The Cartesian Errors All quotes come from Rene Descartes: Discourse on method and meditations on first philosophy I will show that in Meditations, Descartes made a few errors on his ideas of existence.
(1) Descartes proclaims things, i.e. God, exist from what he assumes to be true of these things if these things did indeed exist.
Descartes writes, " I understand by the name of "ÃÂGod' a certain substance that is infinite, independent, supremely intelligent and supremely powerful"ÃÂ¦indeed all these things are such that"ÃÂ¦I must conclude that God necessarily exists."ÃÂ (p.76). If this is a logical argument for the existence of something I could just as easily say, " I understand by the name of "ÃÂChimera' a certain substance that is fire breathing, and with a body consisting of the head of a lion and the body of a she-goat and the tail of a serpent, which lived in Lycia and was killed by the Greek, Belleraphon."ÃÂ
In said argument I am able to tell of Chimera's location, appearance, and about it's death. While this comparison of arguments may seem odd, my point is you can not take something you've decided to consider as non-existing and prove it's existence by telling about it's attributes or even it's appearance because logically none of these exist either. Descartes later states, ""ÃÂ¦ I judge God to be actually infinite so that nothing can be added to His perfection."ÃÂ (p.77). Again he judges what God is, while for his causes God doesn't, for the time, exist. How is it one can judge or give attributes to something without already establishing its existence? Quite simply, you can't.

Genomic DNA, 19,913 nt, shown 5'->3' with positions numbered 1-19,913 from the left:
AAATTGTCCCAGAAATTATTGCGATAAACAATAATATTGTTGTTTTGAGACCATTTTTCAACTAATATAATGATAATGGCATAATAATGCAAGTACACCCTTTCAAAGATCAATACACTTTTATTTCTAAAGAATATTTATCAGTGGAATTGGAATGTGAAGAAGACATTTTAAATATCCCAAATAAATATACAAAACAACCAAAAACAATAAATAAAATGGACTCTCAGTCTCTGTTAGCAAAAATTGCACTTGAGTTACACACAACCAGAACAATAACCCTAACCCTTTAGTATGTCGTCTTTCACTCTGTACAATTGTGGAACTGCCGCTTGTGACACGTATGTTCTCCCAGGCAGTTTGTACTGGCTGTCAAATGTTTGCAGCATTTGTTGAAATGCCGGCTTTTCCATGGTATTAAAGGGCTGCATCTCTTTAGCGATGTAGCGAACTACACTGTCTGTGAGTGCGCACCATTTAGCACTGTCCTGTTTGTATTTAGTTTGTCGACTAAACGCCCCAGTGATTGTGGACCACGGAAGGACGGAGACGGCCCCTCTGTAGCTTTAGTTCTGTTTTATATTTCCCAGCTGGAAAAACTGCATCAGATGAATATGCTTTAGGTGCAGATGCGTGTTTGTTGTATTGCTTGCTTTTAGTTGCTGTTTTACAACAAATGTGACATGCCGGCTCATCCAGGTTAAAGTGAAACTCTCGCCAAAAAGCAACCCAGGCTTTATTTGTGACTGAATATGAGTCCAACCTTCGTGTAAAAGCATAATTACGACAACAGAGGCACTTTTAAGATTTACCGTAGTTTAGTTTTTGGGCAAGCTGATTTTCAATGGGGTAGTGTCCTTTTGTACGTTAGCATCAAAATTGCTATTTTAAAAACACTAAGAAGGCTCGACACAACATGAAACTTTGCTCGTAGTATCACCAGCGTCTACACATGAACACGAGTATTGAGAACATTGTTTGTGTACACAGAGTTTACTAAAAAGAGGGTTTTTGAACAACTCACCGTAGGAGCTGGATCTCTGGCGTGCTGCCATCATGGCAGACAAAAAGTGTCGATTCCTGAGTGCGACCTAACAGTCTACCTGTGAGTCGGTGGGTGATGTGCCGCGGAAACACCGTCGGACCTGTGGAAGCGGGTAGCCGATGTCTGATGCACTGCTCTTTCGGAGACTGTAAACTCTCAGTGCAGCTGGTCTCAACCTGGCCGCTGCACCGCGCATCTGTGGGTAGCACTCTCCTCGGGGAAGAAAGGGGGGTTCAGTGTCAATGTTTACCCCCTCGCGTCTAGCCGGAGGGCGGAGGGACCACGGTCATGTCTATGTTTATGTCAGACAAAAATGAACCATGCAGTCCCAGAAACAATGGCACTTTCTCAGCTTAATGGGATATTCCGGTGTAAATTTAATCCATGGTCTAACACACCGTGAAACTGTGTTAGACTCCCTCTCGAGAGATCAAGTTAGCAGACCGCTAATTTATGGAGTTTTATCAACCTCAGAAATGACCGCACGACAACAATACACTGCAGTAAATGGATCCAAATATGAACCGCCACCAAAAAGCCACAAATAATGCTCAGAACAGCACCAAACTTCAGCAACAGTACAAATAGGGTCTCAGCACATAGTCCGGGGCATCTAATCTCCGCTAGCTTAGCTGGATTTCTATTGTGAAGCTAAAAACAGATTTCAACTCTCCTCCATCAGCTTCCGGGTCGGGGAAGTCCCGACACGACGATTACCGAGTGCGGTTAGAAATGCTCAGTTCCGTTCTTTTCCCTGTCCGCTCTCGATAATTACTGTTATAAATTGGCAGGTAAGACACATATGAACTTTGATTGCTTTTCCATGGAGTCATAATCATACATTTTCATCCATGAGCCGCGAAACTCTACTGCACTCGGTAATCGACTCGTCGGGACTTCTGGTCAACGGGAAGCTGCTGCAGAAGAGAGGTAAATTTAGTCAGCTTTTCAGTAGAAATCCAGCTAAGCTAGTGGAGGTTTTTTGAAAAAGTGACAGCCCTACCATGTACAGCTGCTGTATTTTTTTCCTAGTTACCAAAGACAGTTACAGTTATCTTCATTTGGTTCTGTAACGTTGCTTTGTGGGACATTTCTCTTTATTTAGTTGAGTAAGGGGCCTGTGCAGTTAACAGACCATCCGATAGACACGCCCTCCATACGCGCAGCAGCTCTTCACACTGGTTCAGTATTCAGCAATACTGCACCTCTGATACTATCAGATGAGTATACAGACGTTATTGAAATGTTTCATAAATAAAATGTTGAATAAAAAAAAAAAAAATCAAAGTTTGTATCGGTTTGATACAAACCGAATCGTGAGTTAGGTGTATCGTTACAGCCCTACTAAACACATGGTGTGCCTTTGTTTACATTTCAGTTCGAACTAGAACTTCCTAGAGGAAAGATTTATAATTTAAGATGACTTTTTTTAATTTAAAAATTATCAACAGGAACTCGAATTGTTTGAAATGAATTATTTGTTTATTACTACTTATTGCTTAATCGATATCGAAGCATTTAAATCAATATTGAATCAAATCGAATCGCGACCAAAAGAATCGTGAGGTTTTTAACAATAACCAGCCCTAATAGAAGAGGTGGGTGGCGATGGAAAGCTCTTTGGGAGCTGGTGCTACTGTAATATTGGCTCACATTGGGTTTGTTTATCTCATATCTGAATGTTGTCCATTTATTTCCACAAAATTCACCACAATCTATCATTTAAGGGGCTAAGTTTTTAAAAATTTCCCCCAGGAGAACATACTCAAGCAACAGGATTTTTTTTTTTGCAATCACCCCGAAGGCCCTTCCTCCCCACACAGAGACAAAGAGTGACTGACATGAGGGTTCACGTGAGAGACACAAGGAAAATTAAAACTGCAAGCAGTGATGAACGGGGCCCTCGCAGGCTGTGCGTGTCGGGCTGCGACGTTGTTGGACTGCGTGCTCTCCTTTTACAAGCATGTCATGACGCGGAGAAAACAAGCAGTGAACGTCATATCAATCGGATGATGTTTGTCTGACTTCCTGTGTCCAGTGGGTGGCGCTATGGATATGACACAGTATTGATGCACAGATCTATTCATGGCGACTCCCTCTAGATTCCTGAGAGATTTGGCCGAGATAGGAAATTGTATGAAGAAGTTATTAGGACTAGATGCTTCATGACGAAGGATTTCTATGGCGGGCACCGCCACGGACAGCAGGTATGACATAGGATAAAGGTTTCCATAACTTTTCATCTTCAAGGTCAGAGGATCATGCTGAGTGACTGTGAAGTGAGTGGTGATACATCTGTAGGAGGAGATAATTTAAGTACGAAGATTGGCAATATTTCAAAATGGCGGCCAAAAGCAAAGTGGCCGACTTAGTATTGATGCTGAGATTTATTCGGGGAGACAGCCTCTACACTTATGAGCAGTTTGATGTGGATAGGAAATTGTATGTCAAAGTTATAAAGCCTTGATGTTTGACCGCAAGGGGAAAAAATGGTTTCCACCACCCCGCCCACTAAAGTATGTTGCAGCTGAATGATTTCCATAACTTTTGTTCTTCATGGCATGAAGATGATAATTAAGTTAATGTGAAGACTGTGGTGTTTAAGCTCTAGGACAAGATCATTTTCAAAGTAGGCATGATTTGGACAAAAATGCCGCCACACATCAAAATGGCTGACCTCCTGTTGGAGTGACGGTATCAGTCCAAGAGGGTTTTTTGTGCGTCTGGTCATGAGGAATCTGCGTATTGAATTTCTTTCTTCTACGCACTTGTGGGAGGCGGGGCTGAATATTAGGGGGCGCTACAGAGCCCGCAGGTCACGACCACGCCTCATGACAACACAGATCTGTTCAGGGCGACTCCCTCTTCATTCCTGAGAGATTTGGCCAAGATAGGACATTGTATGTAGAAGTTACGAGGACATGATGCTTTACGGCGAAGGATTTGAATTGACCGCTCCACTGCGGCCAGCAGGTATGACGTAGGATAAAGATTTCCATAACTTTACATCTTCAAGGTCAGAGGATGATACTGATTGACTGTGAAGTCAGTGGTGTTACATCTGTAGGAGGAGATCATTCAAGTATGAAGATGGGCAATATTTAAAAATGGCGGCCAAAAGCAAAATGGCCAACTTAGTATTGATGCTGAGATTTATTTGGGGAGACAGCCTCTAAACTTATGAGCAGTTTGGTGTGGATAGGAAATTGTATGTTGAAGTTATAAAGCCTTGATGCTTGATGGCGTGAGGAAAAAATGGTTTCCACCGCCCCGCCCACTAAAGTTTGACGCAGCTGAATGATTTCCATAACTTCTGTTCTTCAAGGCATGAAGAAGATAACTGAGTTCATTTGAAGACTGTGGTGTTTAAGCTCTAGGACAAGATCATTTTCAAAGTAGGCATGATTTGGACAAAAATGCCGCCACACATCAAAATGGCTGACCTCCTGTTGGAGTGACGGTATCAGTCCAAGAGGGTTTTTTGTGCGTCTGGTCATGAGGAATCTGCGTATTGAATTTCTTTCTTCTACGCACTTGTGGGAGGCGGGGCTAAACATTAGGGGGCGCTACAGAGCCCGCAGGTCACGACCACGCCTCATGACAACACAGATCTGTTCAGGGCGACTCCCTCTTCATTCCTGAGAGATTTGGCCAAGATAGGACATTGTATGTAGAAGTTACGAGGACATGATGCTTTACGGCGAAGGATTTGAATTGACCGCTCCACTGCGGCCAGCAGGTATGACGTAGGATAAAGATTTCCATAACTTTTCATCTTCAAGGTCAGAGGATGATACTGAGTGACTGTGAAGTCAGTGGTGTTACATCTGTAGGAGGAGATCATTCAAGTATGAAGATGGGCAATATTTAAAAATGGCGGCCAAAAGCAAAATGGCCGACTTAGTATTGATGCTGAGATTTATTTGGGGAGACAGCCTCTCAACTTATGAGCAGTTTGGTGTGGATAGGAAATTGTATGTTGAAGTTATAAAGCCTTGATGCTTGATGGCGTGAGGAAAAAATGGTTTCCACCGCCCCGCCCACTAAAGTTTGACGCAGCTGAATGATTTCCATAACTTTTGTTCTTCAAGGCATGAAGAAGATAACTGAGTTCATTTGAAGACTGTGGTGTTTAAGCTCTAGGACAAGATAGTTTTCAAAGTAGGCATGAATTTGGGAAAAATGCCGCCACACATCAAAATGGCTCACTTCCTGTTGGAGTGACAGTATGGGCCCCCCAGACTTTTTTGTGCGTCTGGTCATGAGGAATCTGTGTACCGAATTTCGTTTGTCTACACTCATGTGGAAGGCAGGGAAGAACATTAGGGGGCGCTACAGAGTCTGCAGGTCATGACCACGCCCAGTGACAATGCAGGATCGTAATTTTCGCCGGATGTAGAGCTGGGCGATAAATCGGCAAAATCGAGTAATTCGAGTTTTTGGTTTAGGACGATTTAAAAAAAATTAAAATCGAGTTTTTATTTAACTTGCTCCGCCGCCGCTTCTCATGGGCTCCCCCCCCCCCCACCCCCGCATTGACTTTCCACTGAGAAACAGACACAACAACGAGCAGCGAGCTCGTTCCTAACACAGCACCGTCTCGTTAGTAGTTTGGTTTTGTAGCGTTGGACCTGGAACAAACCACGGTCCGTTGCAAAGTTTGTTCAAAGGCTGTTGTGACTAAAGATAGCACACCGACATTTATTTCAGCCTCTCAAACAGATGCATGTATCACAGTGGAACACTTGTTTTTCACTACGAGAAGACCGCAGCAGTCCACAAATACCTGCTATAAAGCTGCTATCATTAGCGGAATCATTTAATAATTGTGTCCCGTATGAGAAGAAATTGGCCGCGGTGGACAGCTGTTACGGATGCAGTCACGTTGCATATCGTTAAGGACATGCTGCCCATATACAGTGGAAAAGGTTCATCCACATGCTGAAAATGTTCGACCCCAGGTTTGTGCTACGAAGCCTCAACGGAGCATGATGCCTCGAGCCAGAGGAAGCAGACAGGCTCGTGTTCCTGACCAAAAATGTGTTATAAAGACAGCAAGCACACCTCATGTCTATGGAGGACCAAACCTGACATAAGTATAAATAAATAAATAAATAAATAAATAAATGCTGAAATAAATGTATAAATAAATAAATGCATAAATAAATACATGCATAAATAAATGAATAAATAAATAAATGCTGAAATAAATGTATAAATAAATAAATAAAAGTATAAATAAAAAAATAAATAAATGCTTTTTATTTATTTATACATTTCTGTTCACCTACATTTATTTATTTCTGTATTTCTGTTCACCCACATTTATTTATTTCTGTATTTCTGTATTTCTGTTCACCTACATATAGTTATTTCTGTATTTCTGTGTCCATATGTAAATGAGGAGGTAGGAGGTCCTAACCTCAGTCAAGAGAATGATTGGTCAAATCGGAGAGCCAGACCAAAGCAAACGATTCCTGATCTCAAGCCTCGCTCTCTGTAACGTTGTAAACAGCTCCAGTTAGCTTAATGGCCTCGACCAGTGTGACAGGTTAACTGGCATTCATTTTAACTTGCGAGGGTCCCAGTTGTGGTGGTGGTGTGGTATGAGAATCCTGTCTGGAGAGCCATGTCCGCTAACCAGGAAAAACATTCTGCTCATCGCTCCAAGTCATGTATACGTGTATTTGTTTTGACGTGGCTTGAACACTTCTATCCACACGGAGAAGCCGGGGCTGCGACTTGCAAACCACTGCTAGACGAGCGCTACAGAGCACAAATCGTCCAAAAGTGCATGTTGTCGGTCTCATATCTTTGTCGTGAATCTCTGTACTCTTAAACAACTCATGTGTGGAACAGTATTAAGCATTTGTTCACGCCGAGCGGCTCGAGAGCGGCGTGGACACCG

(2) Descartes never truly renounces his belief of God and all he assumes he knows.
Here he becomes very contradictory. He says " And just as one...